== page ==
On the one in a zillion chance the child is found "cold, scared, lonely..." the media pounces and the psychic embraces her 15 minutes of fame.
Question: What does Statement Analysis show of psychics' language?
Should one who claims to obtain information outside of the scientific verifiable senses of man, give more than just a vague statement, Statement Analysis will show that the language does not come from experiential memory: that is, they are making things up.
In some cases, law enforcement has wasted hundreds of man hours following up on ridiculously deceptive 'tips' from those who have a desperate need to be 'special' or 'different' in the world.
Psychics continually say, "I work pro bono" as if they were donating something valuable, when all this means is that investigators aren't stupid enough to hand them a dollar. When a psychic tells me "I am working for the police on this case", my follow up always shows the same:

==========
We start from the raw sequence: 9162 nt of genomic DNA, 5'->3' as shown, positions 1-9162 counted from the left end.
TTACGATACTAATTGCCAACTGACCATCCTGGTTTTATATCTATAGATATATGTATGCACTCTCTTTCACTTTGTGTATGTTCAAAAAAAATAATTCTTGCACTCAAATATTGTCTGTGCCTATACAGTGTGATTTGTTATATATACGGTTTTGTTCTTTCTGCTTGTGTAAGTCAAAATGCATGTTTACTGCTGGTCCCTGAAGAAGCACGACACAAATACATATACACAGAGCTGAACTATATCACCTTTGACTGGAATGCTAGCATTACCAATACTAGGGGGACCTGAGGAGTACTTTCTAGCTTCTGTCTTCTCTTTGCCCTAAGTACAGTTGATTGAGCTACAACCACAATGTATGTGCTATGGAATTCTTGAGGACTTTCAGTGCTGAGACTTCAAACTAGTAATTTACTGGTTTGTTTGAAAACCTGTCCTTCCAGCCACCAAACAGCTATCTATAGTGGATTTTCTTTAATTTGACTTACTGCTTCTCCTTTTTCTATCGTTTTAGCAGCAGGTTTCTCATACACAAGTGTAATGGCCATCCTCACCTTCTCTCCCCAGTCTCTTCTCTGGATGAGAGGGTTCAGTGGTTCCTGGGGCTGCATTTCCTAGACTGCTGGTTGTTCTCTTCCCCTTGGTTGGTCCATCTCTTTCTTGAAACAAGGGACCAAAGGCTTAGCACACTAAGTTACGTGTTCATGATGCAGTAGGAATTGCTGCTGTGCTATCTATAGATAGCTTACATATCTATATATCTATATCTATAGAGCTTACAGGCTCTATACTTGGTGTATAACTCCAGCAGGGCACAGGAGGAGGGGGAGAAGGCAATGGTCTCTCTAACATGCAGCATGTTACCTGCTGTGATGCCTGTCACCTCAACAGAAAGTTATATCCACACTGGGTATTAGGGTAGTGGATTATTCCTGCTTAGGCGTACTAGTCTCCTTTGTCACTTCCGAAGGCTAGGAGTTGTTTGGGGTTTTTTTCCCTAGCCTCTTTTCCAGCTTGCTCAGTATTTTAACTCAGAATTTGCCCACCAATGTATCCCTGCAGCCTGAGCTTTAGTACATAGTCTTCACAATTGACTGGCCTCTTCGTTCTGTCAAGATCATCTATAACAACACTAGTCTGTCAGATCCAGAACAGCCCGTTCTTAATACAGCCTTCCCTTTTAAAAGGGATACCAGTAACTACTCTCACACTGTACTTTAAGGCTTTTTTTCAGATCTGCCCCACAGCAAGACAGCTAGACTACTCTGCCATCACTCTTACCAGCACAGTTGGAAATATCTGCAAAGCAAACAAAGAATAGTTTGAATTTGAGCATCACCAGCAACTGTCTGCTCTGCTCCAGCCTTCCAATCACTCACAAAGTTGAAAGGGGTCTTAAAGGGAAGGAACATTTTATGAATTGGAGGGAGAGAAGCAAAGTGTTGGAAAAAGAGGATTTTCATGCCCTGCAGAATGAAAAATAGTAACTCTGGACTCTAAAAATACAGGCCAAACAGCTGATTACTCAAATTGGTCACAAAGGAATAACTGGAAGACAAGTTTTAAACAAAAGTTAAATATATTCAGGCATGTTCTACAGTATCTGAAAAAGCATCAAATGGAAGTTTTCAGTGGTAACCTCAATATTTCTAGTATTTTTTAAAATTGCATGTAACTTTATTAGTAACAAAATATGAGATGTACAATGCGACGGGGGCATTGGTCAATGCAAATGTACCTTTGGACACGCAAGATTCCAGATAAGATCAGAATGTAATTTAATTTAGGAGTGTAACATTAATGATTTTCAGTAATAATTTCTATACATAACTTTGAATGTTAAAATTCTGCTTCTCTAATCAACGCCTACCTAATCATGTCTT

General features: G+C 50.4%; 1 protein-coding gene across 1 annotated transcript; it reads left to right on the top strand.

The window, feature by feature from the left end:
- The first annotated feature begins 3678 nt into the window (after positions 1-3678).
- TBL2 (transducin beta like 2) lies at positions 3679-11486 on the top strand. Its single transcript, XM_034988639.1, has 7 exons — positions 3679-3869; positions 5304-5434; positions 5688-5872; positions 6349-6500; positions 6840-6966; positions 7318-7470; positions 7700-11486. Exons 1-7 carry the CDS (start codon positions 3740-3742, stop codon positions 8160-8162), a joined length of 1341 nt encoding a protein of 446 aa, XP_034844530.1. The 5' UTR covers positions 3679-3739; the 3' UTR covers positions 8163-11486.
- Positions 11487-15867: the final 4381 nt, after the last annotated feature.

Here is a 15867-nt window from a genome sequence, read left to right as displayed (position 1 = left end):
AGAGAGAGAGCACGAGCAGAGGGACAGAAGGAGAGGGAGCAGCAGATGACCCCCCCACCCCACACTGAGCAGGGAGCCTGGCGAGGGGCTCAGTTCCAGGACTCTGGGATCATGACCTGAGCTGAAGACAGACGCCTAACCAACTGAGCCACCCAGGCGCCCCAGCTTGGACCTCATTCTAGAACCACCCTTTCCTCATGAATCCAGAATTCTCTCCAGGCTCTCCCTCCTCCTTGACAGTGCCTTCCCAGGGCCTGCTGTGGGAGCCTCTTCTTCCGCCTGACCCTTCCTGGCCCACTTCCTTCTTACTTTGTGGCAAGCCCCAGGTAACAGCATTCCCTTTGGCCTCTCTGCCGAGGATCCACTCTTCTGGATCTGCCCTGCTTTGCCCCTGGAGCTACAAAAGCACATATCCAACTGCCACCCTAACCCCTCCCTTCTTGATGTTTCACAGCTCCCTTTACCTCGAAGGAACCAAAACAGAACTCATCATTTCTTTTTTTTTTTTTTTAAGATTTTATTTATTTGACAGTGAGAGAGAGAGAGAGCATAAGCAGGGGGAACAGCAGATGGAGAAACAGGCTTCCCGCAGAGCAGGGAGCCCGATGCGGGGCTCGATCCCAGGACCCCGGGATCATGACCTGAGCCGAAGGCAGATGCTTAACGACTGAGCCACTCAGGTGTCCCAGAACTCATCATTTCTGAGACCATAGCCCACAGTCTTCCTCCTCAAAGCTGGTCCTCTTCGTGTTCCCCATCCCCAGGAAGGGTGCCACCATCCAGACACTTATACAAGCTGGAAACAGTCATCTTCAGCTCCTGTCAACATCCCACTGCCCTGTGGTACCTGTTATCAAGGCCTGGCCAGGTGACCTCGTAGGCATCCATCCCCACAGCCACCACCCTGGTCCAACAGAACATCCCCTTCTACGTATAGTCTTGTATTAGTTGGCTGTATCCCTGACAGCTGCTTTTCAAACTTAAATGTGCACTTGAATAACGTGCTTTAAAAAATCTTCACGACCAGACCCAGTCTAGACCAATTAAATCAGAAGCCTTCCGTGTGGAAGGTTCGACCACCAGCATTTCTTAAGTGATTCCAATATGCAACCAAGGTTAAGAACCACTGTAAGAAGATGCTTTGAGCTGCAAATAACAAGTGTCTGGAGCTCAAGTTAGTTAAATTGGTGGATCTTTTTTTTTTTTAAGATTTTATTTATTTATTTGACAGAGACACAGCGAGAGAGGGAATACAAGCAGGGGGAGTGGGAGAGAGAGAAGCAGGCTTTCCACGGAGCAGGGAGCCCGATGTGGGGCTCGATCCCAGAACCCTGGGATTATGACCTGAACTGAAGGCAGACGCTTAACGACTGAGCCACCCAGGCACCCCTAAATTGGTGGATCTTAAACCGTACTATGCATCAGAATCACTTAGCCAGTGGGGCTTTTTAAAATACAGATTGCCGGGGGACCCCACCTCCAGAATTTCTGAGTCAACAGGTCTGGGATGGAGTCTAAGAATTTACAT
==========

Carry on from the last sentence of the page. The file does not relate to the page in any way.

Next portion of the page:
They contacted police who were forced to politely say "thank you" while flagging the caller as a nut job seeking to infuse herself into a case that made the headlines.
Parents desperate for anything have given money to psychics much like the chronic pain patient is desperate for any experimental means to end the pain. They are easy marks, never so vulnerable as the impotency destroys them from within, as they live, moment to moment, with the knowledge that they cannot help their child. They have, by instinct, been getting up with the child, for years, in the middle of the night, when the child cries out for help, yet now, frustrated beyond belief, protective instincts inflamed, can do nothing but wait, and pester police, as their minds race and relive every moment possible.